Travel


Bespoke London: Personalized London Tours Away From the Crowds

Barbara Geier


Bespoke London, offers exclusive private tours that are designed as a “walk with a friend,” experience. These highly personalized tours can contain rural spots and urban wilderness, hidden gardens, Victorian cemeteries, galleries, stunning architecture, quirky shops, street food, fine dining, shopping or fancy houses – depending on the person’s interest and curiosity.


London is so much more than Buckingham Palace, the Houses of Parliament or – god forbid – shopping hell on Oxford Street. A new service known as “Bespoke London,” offers unique, exclusive opportunities for discerning travelers.

Beating the crowd in London is hard, some might even say impossible. In recent years, the signs of increased tourism have become more obvious, with hordes of people congregating in the same spots. However, it is possible to beat the crowds – with the right person by your side and plenty of unique London insights:

As a long-standing London dweller and lover, I have been exploring the city on foot for decades, away from the overcrowded tourist spots. I have also written a couple of London guide books and shown friends and family another side of London. My London, which includes nooks and crannies that people don’t usually see. All of this has now culminated in the launch of “Bespoke London,” a service offering exclusive private tours that are designed as a “walk with a friend.” Highly personalized and full of surprises, the tours can contain rural spots and urban wilderness, hidden gardens, Victorian cemeteries, cool galleries, stunning architecture, quirky shops, street food, fine dining, shopping or fancy houses – depending on the person’s interest and curiosity.

Orangery Gunnersbury Park
Orangery Gunnersbury Park – one of the many places to see in London

Apart from curating personalized tours and creating unique London moments for anyone prepared to leave the usual tourist hotspots behind, “Bespoke London” also puts the spotlight on the city’s unique neighborhoods. London is essentially a conglomeration of many little villages which is all too often forgotten. Exploring these and venturing beyond tube zone 1 that a lot of visitors stick to will reveal hidden gems and unusual sights. Such as the former mansion of the Rothschild family in Gunnersbury Park in London’s west side. The building, which reopened this year after extensive renovation, also houses a fascinating museum of local history and is set in beautiful parklands.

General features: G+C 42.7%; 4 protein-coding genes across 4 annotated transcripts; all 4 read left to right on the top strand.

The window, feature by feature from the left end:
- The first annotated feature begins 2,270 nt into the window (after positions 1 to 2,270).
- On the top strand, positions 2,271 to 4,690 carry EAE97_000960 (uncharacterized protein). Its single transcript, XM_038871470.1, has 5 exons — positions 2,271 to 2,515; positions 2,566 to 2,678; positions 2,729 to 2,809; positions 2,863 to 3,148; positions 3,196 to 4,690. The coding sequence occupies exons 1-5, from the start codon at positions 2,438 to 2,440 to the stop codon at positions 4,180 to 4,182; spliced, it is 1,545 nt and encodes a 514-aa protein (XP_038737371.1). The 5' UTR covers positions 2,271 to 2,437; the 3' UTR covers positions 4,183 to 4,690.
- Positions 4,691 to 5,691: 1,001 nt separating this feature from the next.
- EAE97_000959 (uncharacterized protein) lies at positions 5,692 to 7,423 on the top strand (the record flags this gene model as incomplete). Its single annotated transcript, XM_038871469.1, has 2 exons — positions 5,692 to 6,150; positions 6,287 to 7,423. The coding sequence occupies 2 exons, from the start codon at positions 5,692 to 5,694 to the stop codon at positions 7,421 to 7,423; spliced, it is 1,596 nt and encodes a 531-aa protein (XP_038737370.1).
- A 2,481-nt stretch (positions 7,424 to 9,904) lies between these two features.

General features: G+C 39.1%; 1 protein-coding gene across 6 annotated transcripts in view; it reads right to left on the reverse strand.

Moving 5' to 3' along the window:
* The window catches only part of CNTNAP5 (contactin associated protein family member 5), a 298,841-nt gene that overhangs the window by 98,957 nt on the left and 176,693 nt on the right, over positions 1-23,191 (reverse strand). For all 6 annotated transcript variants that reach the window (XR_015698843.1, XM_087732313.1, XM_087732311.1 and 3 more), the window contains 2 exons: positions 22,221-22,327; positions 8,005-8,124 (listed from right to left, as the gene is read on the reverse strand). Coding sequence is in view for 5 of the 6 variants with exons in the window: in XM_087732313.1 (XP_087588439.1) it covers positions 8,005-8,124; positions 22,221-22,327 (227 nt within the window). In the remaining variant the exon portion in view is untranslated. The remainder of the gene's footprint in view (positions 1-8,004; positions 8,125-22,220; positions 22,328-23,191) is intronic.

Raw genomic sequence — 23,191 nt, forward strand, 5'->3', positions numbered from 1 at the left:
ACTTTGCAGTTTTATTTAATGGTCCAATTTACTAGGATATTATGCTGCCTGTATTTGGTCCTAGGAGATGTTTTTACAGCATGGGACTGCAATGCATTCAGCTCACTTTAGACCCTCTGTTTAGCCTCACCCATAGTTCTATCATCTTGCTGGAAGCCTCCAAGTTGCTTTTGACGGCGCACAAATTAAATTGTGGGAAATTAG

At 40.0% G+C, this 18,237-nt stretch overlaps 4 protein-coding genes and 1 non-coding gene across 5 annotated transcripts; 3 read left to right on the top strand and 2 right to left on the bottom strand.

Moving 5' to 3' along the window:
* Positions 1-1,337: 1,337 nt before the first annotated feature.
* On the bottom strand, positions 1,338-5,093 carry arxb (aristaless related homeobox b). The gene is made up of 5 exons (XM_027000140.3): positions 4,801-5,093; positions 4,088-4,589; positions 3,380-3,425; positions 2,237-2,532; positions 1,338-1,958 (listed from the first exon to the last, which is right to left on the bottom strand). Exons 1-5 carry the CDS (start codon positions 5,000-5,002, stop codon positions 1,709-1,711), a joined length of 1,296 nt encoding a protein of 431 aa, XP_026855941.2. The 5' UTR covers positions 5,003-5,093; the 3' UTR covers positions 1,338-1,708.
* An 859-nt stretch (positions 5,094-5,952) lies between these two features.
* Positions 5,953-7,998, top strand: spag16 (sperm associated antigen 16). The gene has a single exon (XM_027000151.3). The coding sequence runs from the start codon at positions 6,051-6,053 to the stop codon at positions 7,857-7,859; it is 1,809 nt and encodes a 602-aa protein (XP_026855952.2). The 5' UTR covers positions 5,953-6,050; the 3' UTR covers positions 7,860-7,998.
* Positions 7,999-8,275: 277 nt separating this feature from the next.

Lassco Brunswick House
Lassco Brunswick House

Turning south, architecture and antique lovers will delight in “Lassco Brunswick House,” a treasure chest of architectural salvage pieces, in a beautiful Georgian mansion in Vauxhall. The surroundings might be far from promising, but boy, the interior is something to marvel over. You can easily get lost here and rummage around for hours. Luckily, there is the delightful Brunswick House Café in the same building to stock up on food and drinks. The café and restaurant are decked out in relics and decorative ornaments gathered by Lassco over forty years of operating in the London salvage trade. Only a 15-minute walk away, Damien Hirst’s Newport Street Gallery has turned a somewhat industrial looking street into a destination for art lovers. The gallery in a converted former theatre carpentry and scenery production workshop is a stunning space and regularly hosts top exhibitions. (Not to mention “Pharmacy 2,” a rather stylish restaurant).

Staircase Newport Street Gallery
Newport Street Gallery

Moving north, bohemian Hampstead, the neighborhood of choice for writers, intellectuals and thinkers, is not only home to one of the most charming cafés in London (think: Budapest, c. 1950) but also to one of the few examples of Modernist architecture in London: The Isokon Building is a pioneering modern apartment block where, among others, Agatha Christie, Bauhaus founder Walter Gropius or design icon Marcel Breuer lived. The fabulous free gallery telling its story is a must for anyone only remotely interested in Modernist design.

Go east and you’ll find an example of something that London does particularly well, i.e., extremes. In Walthamstow, another former village, the “William Morris Gallery” Arts and Crafts treasure chest, and “God’s Own Junkyard,” a neon wonderland showcasing the work of the late neon artist Chris Bracey including pieces that were used in “Captain America” or “Eyes Wide Shut,” exist within less than 20 minutes walking distance. More? How about the world’s oldest, surviving music hall, “Wilton’s,” hiding a few minutes away from the Tower at the end of a tiny, residential road. Its crumbling charm is irresistible. Settle down in the bar to soak up the atmosphere or get a ticket for one of the shows – anything from theatre to music – on offer. Last but not least, let’s not discriminate against central London (because there are plenty of exclusive places here, too, away from the tourist crowds): If you like shopping, don’t miss “The Shop,” in Covent Garden. It not only has one of the best of luxury fashion and of-the-moment brands – retail spaces simply don’t come much more beautiful than this concept store in a 19th-century Grade II listed building.

Inside Wiltons Music Hall
Wilton’s Music Hall

For more information about Bespoke London Tours, including tour options & prices go to: www.bconnects.net/bespoke-london. ■

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